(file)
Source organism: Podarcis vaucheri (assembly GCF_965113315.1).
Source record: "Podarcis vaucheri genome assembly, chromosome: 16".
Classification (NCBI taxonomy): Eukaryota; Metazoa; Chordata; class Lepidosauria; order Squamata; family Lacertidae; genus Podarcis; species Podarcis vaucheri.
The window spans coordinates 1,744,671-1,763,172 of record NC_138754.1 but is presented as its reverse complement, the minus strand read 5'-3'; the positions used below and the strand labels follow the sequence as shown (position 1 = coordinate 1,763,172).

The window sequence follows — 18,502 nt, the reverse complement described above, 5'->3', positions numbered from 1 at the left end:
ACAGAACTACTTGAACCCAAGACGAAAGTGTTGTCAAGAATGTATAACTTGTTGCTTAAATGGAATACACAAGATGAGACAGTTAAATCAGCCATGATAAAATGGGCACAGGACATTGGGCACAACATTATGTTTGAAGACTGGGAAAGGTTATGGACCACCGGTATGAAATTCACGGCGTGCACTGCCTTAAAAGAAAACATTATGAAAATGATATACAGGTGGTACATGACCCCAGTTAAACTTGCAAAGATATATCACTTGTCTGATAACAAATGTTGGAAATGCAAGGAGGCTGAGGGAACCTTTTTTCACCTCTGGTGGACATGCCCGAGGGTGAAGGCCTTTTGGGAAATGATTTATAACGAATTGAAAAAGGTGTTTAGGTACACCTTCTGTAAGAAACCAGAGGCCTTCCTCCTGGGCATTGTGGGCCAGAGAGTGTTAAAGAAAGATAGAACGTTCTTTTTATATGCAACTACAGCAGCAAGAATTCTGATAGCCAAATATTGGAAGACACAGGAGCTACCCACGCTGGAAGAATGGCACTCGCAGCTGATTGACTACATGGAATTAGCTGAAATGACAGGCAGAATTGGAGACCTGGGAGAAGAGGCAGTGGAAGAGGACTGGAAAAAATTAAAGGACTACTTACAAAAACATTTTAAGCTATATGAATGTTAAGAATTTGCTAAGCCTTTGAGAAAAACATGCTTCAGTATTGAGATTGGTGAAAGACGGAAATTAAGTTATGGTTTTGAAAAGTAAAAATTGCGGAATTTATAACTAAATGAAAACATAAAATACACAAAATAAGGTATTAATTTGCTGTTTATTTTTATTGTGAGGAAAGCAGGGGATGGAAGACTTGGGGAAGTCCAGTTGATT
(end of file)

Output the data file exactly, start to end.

Source organism: Podarcis vaucheri (assembly GCF_965113315.1).
Source record: "Podarcis vaucheri genome assembly, chromosome: 16".
Classification (NCBI taxonomy): Eukaryota; Metazoa; Chordata; class Lepidosauria; order Squamata; family Lacertidae; genus Podarcis; species Podarcis vaucheri.
The window spans coordinates 1,744,671-1,763,172 of record NC_138754.1 but is presented as its reverse complement, the minus strand read 5'-3'; the positions used below and the strand labels follow the sequence as shown (position 1 = coordinate 1,763,172).

The window sequence follows — 18,502 nt, the reverse complement described above, 5'->3', positions numbered from 1 at the left end:
ACAGAACTACTTGAACCCAAGACGAAAGTGTTGTCAAGAATGTATAACTTGTTGCTTAAATGGAATACACAAGATGAGACAGTTAAATCAGCCATGATAAAATGGGCACAGGACATTGGGCACAACATTATGTTTGAAGACTGGGAAAGGTTATGGACCACCGGTATGAAATTCACGGCGTGCACTGCCTTAAAAGAAAACATTATGAAAATGATATACAGGTGGTACATGACCCCAGTTAAACTTGCAAAGATATATCACTTGTCTGATAACAAATGTTGGAAATGCAAGGAGGCTGAGGGAACCTTTTTTCACCTCTGGTGGACATGCCCGAGGGTGAAGGCCTTTTGGGAAATGATTTATAACGAATTGAAAAAGGTGTTTAGGTACACCTTCTGTAAGAAACCAGAGGCCTTCCTCCTGGGCATTGTGGGCCAGAGAGTGTTAAAGAAAGATAGAACGTTCTTTTTATATGCAACTACAGCAGCAAGAATTCTGATAGCCAAATATTGGAAGACACAGGAGCTACCCACGCTGGAAGAATGGCACTCGCAGCTGATTGACTACATGGAATTAGCTGAAATGACAGGCAGAATTGGAGACCTGGGAGAAGAGGCAGTGGAAGAGGACTGGAAAAAATTAAAGGACTACTTACAAAAACATTTTAAGCTATATGAATGTTAAGAATTTGCTAAGCCTTTGAGAAAAACATGCTTCAGTATTGAGATTGGTGAAAGACGGAAATTAAGTTATGGTTTTGAAAAGTAAAAATTGCGGAATTTATAACTAAATGAAAACATAAAATACACAAAATAAGGTATTAATTTGCTGTTTATTTTTATTGTGAGGAAAGCAGGGGATGGAAGACTTGGGGAAGTCCAGTTGATT